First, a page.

ECONOMY

‘Political’ expansion costs Serb Telekom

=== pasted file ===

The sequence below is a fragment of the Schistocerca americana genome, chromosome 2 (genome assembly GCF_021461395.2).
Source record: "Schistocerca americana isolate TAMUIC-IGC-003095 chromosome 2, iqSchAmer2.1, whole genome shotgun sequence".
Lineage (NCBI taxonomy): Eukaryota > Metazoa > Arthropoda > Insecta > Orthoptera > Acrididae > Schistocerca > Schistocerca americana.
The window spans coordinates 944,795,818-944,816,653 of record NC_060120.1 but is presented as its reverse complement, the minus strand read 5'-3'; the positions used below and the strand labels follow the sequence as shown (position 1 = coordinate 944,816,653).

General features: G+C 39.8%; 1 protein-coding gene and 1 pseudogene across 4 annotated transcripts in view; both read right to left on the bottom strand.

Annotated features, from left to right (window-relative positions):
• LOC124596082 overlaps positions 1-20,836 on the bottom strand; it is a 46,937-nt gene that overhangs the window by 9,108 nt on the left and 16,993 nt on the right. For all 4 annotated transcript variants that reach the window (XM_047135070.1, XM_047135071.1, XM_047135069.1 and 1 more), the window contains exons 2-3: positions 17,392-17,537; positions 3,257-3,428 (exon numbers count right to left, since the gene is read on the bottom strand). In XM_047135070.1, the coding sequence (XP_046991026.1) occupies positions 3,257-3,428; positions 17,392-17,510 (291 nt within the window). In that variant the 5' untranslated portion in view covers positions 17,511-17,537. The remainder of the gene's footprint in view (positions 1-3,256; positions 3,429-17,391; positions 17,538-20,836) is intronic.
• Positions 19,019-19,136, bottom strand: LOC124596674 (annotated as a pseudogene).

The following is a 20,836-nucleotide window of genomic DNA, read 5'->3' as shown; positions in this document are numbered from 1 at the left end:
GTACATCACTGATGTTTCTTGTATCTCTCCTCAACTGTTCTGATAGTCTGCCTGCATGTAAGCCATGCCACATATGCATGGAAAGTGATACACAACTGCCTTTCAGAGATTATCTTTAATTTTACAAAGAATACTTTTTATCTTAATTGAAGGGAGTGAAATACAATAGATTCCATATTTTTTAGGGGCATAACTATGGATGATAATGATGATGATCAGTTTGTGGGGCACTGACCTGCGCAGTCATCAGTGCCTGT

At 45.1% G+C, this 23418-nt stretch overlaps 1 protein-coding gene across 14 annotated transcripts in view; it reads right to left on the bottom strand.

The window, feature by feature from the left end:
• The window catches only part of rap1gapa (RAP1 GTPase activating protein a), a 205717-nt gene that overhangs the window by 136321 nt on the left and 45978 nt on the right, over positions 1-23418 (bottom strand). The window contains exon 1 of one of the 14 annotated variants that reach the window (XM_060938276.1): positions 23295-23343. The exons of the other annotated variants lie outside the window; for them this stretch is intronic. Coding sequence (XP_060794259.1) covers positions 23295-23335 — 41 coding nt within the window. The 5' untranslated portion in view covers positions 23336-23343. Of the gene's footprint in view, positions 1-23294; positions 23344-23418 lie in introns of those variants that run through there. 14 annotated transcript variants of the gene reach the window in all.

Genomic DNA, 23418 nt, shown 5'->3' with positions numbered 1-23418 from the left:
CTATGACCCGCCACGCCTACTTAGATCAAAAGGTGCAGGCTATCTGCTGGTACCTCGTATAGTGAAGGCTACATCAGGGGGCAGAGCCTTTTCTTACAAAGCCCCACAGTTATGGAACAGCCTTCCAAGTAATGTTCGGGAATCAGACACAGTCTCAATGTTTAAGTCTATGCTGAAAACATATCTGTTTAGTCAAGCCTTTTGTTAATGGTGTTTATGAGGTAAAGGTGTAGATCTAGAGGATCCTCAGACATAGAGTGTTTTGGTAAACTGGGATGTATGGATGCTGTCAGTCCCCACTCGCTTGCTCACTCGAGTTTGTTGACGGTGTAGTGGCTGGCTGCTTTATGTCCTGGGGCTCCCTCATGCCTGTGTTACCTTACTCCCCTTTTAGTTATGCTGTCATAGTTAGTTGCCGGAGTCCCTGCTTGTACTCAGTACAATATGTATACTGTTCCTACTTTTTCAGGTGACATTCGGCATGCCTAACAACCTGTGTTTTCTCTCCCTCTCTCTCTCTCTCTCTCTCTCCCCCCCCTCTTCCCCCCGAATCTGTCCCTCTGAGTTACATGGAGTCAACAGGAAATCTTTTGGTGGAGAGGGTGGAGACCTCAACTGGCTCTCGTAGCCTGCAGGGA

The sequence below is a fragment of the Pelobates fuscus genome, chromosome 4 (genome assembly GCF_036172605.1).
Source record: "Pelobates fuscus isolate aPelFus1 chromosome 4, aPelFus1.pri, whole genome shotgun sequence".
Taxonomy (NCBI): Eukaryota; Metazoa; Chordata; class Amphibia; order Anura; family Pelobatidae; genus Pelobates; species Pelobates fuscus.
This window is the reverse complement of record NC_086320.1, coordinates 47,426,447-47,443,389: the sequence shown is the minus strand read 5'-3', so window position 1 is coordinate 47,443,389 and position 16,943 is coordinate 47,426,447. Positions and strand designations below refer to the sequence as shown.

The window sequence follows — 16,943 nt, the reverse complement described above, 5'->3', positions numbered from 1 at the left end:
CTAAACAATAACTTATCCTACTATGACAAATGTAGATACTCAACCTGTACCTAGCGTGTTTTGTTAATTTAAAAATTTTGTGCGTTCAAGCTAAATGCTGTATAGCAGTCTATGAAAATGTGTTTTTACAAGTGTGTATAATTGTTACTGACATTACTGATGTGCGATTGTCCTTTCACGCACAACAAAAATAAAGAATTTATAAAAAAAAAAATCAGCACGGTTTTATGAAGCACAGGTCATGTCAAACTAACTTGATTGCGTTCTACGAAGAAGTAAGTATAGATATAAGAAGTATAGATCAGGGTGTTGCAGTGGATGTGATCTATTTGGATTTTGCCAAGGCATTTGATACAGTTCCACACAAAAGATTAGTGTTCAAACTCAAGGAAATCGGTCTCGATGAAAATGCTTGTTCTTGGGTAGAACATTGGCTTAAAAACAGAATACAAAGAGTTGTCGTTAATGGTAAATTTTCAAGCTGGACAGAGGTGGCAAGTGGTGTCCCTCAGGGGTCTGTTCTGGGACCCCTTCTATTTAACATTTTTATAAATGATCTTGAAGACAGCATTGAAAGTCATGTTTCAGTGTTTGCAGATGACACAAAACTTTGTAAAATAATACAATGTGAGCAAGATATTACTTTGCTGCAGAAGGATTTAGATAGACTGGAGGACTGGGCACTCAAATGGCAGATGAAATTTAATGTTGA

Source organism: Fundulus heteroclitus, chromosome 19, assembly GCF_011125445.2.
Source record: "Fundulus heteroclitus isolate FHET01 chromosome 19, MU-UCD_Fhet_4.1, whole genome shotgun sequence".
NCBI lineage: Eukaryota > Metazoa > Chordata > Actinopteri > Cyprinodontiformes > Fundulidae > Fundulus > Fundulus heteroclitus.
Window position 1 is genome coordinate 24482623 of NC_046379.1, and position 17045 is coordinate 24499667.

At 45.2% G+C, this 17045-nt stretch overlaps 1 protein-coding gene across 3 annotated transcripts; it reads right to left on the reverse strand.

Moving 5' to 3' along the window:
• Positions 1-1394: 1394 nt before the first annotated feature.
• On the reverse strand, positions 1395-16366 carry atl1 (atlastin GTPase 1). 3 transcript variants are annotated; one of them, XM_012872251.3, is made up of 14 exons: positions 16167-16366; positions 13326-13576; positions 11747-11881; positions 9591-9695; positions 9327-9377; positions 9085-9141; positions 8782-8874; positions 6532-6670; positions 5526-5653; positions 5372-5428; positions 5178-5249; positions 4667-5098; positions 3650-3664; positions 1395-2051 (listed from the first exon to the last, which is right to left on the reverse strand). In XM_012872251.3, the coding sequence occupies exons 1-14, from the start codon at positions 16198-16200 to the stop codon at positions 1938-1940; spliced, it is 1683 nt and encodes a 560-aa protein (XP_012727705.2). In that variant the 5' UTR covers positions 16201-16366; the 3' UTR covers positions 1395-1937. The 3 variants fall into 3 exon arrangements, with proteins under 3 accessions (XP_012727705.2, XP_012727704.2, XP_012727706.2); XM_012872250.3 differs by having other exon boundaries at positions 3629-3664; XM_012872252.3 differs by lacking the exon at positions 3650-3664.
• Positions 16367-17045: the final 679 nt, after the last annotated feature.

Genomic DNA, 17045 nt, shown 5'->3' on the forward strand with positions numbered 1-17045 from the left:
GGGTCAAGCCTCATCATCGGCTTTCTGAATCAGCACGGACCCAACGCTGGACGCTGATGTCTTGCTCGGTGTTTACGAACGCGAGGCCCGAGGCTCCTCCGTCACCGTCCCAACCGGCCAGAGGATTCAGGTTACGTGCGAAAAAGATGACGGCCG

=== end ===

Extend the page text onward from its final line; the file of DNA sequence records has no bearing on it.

BELGRADE – Bold expansion moves by Serbia’s landline monopoly Telekom Srbija make business sense, but political motives behind its purchases could mean it is paying a high price for becoming a Balkan leader, analysts say. State-owned Telekom was the only bidder last week for the third mobile license in neighboring Montenegro. Its $16 million offer was almost three times the minimum price. It was its second move in as many months, having formally bought into neighboring Bosnia’s No 2 telecoms operator, Telekom Srpske, in January, by greatly outbidding rivals. «If you pay over and above the real value it indicates that the motive is not purely a business one,» said Miroslav Prokopijevic, a professor of economics in Belgrade and in the Montenegrin capital Podgorica. «The political message is clear. Telekom Srbija is becoming a company that unifies territories where Serbs live.» Montenegro, where a third of the 650,000 population consider themselves to be Serbs, was in a union with Serbia for nearly 90 years until May 2006, when it voted to break away and declare independence, to Belgrade’s dismay. In Bosnia there are 1.3 million ethnic Serbs. Since the end of the 1992 to 1995 war, most live in Bosnia’s autonomous Serb Republic, which has close ties to Serbia and a cool relationship with Bosnia’s other half, the Muslim-Croat Federation. Telekom Srbija, which is financing its expansion through loans, says the demographics make this move a no-brainer. «By operating in the Serb Republic, Montenegro and Serbia, Telekom Srbija will be able to save up to -8 million ($10.5 million) as it won’t need to pay roaming services to different operators,» Vladimir Lucic, head of Telekom’s mobile phone division, told Belgrade’s Glas Javnosti daily. «It would result in cheaper calls for our clients.» As in all other state-owned companies in Serbia, the managing board of Telekom Srbija is appointed by the government. Analysts say the sums involved show that politics played a big role in decision making, with Telekom paying -646 million for the 65 percent share in Bosnia’s Telekom Srpske, 200 million more than Telekom Austria was willing to give. Bosnian-Serb Prime Minister Milorad Dodik, who is close to Belgrade, said even he was surprised by such a «dream offer.» Foreign investment consultant Milan Kovacevic said such deals indicate that «we cannot expect Telekom Srbija to be the most efficient company, because its management is appointed by the government and it implements their policy.» The mobile arm of Telekom Srbija, MTS, has 3.5 million clients among an estimated 5.5 million mobile phone users in the country. Serbia’s population is 7.5 million, excluding 2 million in breakaway Kosovo, which is run by the United Nations. Only a few people had mobile phones in 2000, when Serbia opened up after a decade of war and sanctions. Market penetration is forecast at 100 percent in a few years and average revenue per user (ARPU) is also seen expanding as incomes rise and Serbs switch from prepaid to fixed contracts. Domestic growth coupled with recent acquisitions make Telekom Srbija a possible regional rival to Norway’s Telenor, now established in Serbia, Montenegro and Hungary, and Telekom Austria, with assets in Bulgaria, Croatia and Slovenia. Some economists predict that future growth and the «local touch» would eventually put Telekom Srbija in pole position. «The telecoms expansion will eventually make Serbia a regional leader in telecommunications,» said Jurij Bajec, a professor at Belgrade University. «However, I can’t say whether it’ll be a good bargain, having in mind the price that was paid for it.»